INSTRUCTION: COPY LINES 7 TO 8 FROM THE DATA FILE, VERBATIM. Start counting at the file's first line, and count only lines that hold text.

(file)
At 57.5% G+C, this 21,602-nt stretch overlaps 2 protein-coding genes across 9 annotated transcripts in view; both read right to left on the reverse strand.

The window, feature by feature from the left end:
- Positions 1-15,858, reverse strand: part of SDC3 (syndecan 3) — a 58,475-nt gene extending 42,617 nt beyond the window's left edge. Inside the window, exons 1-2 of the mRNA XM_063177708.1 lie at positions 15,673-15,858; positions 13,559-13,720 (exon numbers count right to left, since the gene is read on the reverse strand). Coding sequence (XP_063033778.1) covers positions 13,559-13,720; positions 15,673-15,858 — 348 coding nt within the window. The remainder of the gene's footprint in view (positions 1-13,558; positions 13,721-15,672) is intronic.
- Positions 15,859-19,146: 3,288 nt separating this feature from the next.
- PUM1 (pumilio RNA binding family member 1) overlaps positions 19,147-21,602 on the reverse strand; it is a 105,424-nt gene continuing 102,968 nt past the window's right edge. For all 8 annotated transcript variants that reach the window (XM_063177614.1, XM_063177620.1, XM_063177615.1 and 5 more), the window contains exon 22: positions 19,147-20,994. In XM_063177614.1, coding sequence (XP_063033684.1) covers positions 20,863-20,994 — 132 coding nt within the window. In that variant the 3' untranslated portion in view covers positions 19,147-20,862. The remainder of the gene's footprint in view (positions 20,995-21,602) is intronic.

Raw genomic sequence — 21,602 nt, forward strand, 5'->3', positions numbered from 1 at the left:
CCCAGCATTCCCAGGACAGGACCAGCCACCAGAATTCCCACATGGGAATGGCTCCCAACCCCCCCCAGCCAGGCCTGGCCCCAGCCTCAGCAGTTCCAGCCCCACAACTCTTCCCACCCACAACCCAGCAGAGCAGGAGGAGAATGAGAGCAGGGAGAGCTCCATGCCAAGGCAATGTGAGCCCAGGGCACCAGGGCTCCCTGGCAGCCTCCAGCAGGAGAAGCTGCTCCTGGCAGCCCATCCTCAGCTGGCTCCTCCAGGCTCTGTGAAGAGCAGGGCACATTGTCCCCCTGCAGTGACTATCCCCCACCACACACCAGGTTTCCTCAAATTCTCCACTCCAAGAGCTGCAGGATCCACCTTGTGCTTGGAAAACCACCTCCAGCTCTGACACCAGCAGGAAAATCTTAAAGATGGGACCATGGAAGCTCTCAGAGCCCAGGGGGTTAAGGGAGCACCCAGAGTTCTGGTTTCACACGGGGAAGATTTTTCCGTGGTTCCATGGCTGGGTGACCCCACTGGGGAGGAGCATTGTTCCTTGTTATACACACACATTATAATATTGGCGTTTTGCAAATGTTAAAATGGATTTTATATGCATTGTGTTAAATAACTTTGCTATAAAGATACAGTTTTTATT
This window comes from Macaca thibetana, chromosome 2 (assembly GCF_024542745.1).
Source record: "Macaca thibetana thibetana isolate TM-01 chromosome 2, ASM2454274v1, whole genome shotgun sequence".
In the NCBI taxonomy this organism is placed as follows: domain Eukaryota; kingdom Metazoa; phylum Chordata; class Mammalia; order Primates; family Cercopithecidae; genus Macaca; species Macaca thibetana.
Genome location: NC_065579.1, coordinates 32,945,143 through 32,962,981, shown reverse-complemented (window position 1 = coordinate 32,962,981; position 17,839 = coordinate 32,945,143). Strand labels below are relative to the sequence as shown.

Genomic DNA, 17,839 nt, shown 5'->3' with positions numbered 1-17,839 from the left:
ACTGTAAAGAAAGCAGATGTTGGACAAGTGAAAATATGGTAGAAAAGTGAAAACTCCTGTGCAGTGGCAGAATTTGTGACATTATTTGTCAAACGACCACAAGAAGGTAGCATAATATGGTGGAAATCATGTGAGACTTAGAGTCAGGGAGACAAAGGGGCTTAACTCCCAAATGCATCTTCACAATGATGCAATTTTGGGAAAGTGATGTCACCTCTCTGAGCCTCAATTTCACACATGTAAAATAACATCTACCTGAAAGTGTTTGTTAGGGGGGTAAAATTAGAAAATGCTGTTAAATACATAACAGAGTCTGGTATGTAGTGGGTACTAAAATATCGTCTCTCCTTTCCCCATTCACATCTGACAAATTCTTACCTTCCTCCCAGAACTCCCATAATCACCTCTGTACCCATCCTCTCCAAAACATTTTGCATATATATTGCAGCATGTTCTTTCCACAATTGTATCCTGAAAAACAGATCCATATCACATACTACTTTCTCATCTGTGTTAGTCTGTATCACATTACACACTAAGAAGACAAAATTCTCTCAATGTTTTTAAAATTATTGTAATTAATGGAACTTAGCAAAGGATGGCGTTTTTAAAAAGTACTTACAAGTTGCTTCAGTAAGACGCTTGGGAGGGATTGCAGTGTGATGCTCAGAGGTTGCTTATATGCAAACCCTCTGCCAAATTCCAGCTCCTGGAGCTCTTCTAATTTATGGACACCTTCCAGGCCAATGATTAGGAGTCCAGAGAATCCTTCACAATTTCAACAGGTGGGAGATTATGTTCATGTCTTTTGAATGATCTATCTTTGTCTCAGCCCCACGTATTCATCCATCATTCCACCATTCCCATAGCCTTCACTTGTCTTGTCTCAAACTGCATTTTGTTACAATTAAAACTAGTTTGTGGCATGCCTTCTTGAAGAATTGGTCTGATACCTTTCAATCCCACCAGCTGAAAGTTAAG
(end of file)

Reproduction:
CCCAGCATTCCCAGGACAGGACCAGCCACCAGAATTCCCACATGGGAATGGCTCCCAACCCCCCCCAGCCAGGCCTGGCCCCAGCCTCAGCAGTTCCAGCCCCACAACTCTTCCCACCCACAACCCAGCAGAGCAGGAGGAGAATGAGAGCAGGGAGAGCTCCATGCCAAGGCAATGTGAGCCCAGGGCACCAGGGCTCCCTGGCAGCCTCCAGCAGGAGAAGCTGCTCCTGGCAGCCCATCCTCAGCTGGCTCCTCCAGGCTCTGTGAAGAGCAGGGCACATTGTCCCCCTGCAGTGACTATCCCCCACCACACACCAGGTTTCCTCAAATTCTCCACTCCAAGAGCTGCAGGATCCACCTTGTGCTTGGAAAACCACCTCCAGCTCTGACACCAGCAGGAAAATCTTAAAGATGGGACCATGGAAGCTCTCAGAGCCCAGGGGGTTAAGGGAGCACCCAGAGTTCTGGTTTCACACGGGGAAGATTTTTCCGTGGTTCCATGGCTGGGTGACCCCACTGGGGAGGAGCATTGTTCCTTGTTATACACACACATTATAATATTGGCGTTTTGCAAATGTTAAAATGGATTTTATATGCATTGTGTTAAATAACTTTGCTATAAAGATACAGTTTTTATT
This window comes from Macaca thibetana, chromosome 2 (assembly GCF_024542745.1).